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The stem doesn't look too long or short.
Being your first road bike it can take some time to get used to the riding position, even if it's ideal.
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Old 08-28-22, 03:53 AM
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Originally Posted by aliasfox View Post
Great! Is the current stem too long/short?
I think too short.
Originally Posted by znomit View Post
The stem doesn't look too long or short.
Being your first road bike it can take some time to get used to the riding position, even if it's ideal.
Too short for me. But maybe you're right, I'll ride it more and see.
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Old 08-28-22, 12:04 PM
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Unless you have relatively short legs for your height (judging by seat height), your stem is probably pretty close. Try riding on the tops of the bars vs the hoods, which will give you an idea with regards to reach. If you’re riding on the hoods (as far as your arms can go) for 100-200mi and still feel cramped, then see if you can source a longer stem to try. Until then, I agree with everyone else, and take the bike out a few times and enjoy it.

My personal experience is that if I haven’t ridden over the winter, I often start out the season with my spacers under the stem, making the bar higher. As the season progresses, I move my spacers above the stem, lowering it. Getting your body acclimated is important!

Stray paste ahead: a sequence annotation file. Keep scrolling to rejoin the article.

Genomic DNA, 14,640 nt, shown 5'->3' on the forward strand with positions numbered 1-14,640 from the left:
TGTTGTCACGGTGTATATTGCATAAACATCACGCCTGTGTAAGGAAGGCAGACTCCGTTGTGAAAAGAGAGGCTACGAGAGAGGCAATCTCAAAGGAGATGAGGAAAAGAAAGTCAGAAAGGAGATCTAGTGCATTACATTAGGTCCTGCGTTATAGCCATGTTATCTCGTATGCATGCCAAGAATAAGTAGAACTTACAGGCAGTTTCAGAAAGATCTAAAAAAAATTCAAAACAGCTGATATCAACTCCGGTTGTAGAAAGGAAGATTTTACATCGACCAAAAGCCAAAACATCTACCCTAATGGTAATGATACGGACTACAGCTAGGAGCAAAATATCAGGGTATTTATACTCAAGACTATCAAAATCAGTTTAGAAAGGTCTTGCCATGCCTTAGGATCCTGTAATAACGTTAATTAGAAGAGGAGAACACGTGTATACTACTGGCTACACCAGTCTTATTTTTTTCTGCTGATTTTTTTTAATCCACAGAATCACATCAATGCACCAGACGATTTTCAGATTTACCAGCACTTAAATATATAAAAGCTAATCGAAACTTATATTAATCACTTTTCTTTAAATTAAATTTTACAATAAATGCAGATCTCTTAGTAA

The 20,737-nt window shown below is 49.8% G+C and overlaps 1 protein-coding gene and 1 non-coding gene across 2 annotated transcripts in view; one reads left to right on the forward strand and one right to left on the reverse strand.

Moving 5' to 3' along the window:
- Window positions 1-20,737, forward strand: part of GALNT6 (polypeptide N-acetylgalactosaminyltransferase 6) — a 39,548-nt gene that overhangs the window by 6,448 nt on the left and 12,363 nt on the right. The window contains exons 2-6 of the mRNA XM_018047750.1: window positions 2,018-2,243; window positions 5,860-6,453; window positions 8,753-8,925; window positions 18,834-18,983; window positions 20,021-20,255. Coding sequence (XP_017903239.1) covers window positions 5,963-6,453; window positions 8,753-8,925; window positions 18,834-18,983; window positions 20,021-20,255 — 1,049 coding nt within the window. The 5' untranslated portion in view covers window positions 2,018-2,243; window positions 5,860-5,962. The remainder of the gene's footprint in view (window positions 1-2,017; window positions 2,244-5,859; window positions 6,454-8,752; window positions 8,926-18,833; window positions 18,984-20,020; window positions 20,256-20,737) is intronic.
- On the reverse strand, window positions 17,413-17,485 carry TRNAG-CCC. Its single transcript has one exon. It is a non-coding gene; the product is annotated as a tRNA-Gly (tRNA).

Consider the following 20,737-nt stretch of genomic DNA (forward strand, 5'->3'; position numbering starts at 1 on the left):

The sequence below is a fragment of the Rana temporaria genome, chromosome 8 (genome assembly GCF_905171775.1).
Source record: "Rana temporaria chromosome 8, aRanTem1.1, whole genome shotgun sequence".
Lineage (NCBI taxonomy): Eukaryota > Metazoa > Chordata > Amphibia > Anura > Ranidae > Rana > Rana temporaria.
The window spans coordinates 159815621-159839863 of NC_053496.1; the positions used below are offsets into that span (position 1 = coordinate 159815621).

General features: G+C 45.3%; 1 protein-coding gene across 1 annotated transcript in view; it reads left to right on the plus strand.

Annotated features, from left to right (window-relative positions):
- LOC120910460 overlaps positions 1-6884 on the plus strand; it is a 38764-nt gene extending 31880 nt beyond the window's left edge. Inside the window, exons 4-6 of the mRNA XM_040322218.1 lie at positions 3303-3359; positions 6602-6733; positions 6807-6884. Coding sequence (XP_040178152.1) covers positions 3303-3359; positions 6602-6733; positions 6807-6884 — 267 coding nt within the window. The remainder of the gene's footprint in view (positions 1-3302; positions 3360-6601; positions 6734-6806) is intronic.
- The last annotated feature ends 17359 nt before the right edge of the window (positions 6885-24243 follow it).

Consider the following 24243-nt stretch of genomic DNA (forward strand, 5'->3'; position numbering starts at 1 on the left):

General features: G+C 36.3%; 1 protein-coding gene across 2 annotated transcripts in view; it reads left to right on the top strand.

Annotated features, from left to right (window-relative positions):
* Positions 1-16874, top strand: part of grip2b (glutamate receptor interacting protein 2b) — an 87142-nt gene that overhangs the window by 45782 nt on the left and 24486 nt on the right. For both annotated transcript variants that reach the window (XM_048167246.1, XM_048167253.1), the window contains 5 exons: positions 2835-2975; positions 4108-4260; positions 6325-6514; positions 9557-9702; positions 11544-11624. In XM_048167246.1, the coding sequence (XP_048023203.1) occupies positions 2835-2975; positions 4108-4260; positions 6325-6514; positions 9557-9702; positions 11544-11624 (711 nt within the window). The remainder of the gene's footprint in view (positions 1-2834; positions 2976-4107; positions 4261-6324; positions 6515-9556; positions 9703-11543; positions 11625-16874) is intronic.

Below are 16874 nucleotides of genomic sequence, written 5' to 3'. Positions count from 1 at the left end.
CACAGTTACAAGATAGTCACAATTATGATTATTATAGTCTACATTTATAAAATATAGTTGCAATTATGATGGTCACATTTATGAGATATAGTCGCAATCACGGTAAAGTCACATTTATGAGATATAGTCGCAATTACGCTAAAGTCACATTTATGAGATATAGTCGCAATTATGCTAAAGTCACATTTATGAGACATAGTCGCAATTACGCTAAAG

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Old 08-28-22, 12:52 PM
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Originally Posted by aliasfox View Post
Unless you have relatively short legs for your height (judging by seat height), your stem is probably pretty close. Try riding on the tops of the bars vs the hoods, which will give you an idea with regards to reach. If you’re riding on the hoods (as far as your arms can go) for 100-200mi and still feel cramped, then see if you can source a longer stem to try. Until then, I agree with everyone else, and take the bike out a few times and enjoy it.

My personal experience is that if I haven’t ridden over the winter, I often start out the season with my spacers under the stem, making the bar higher. As the season progresses, I move my spacers above the stem, lowering it. Getting your body acclimated is important!
After riding it today (inside the city for 20 miles), reaching the brakes is the main problem.
But I'll do another week and see if I'll get used to it.
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Old 08-29-22, 12:44 PM
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Originally Posted by mawn View Post
After riding it today (inside the city for 20 miles), reaching the brakes is the main problem.
But I'll do another week and see if I'll get used to it.
Do you mean you have to reach your fingers too far to get to the brakes? Or that it's too far to reach the tops of the hoods to brake? If the brake levers themselves are a bit too far, you should be able to do a reach adjustment (youtube has videos). If the hoods are too far of a reach, then your stem might be slightly too long, rather than too short.
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Old 08-29-22, 07:39 PM
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Originally Posted by aliasfox View Post
Do you mean you have to reach your fingers too far to get to the brakes? Or that it's too far to reach the tops of the hoods to brake? If the brake levers themselves are a bit too far, you should be able to do a reach adjustment (youtube has videos). If the hoods are too far of a reach, then your stem might be slightly too long, rather than too short.
I too was thinking that the solution might be a shorter stem, not a longer one... Anyway, congrats on the bike and enjoy!